Sex Robots, an African Heroine, and the Uncanny Valley (Part 1)
May 26, 2017 § Leave a comment
When I first came across African artist Milumbe Haimbe a couple years ago, thanks to introduction by Cissie Swig, beloved San Francisco art benefactor, her graphic novel “The Revolutionist” was clearly a science fiction. The story is set in the near future on a satellite colony off the orbit of mainland Earth, dominated by a corporation. Social conformity is subliminally reinforced, the economy is purely corporate-driven, exploitation of human by human thrives and the insatiable appetite for sex robots threatens to tip the already delicate social balance. This gives rise to the resistance called Army for the Restoration of Womanhood. The protagonist Ananiya is a special agent in its Covert Operations Division when news spreads that the Corporation is developing a prototype robot that is sophisticated and sexually attractive enough to replace human women altogether. Before long the resistance galvanizes into a full-blown revolution, and Ananiya thrives to become the most unlikely hero on a mission to destruct the prototype before it enters the mass market.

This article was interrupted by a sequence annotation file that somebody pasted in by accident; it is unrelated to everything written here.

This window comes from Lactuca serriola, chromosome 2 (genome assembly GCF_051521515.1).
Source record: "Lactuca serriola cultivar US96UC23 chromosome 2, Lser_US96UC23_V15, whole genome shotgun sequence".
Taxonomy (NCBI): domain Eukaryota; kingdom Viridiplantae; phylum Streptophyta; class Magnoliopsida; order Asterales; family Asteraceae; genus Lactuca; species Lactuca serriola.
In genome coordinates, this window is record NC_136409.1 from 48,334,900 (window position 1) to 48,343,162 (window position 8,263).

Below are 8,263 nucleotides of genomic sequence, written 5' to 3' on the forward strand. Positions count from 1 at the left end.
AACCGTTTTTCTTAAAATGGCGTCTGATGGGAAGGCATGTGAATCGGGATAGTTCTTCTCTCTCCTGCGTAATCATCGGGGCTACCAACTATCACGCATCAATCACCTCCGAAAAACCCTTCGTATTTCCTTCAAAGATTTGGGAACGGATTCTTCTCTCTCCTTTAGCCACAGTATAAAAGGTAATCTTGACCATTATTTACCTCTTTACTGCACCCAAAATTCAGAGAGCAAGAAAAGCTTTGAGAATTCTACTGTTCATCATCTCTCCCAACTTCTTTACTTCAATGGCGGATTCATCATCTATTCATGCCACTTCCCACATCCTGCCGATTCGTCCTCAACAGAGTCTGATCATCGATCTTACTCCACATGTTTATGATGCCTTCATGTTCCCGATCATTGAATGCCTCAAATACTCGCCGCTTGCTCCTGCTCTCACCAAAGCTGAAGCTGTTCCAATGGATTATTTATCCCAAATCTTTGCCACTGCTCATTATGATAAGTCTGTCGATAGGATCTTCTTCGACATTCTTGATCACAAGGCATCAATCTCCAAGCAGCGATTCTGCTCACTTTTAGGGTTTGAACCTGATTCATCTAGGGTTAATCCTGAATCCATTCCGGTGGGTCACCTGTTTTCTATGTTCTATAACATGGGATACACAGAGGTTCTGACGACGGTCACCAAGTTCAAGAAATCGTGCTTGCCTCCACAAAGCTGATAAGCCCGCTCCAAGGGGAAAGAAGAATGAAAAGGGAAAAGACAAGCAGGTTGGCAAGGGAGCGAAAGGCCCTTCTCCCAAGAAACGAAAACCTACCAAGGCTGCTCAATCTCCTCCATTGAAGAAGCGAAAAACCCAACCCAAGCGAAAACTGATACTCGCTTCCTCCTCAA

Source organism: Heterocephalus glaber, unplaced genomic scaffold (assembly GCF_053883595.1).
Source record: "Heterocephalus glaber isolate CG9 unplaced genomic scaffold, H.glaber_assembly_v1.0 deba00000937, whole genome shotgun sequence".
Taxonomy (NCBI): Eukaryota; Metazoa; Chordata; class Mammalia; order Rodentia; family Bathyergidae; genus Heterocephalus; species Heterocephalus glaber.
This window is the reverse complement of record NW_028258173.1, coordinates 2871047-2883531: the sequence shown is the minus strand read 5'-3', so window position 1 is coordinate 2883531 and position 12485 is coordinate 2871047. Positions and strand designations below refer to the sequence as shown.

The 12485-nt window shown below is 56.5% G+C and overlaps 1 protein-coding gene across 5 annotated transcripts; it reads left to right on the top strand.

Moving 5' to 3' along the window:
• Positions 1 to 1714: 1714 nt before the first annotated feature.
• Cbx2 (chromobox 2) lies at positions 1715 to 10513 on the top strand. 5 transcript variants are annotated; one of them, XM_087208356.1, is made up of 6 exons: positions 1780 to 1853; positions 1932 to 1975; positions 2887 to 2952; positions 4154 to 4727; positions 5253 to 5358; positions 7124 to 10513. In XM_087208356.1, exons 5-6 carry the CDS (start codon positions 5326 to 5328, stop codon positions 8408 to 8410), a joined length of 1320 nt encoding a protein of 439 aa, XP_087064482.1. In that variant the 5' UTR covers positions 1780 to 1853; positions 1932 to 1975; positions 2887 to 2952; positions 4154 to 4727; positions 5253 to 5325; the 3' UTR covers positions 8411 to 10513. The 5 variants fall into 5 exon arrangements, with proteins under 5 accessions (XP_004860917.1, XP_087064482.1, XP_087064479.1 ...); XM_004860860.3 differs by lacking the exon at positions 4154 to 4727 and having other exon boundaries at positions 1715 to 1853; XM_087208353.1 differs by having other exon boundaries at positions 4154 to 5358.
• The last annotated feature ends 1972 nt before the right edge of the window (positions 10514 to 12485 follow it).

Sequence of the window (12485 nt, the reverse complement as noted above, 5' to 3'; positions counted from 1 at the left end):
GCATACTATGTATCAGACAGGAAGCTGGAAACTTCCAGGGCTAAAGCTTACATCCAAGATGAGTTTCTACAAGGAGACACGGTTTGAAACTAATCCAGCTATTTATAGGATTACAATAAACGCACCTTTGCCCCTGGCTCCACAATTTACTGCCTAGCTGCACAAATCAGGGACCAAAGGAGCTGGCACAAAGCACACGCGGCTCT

If the story of robots replacing real women sounds far-fetched, I am here to report that Abyss Creations, manufacturer of RealDoll, life-size sex dolls designed to recreate the appearance, texture, and weight of the human form, has launched Harmony AI, bringing artificial intelligence to the dolls the company has been making for 20+ years. “Harmony smiles, blinks and frowns. She can hold a conversation, tell jokes and quote Shakespeare. She’ll remember your birthday, […], what you like to eat, and the names of your brothers and sisters. She can hold a conversation about music, movies and books. And of course, Harmony will have sex with you whenever you want”, as Jenny Kleeman reports for The Guardian after visiting the factory and interacting with the prototype.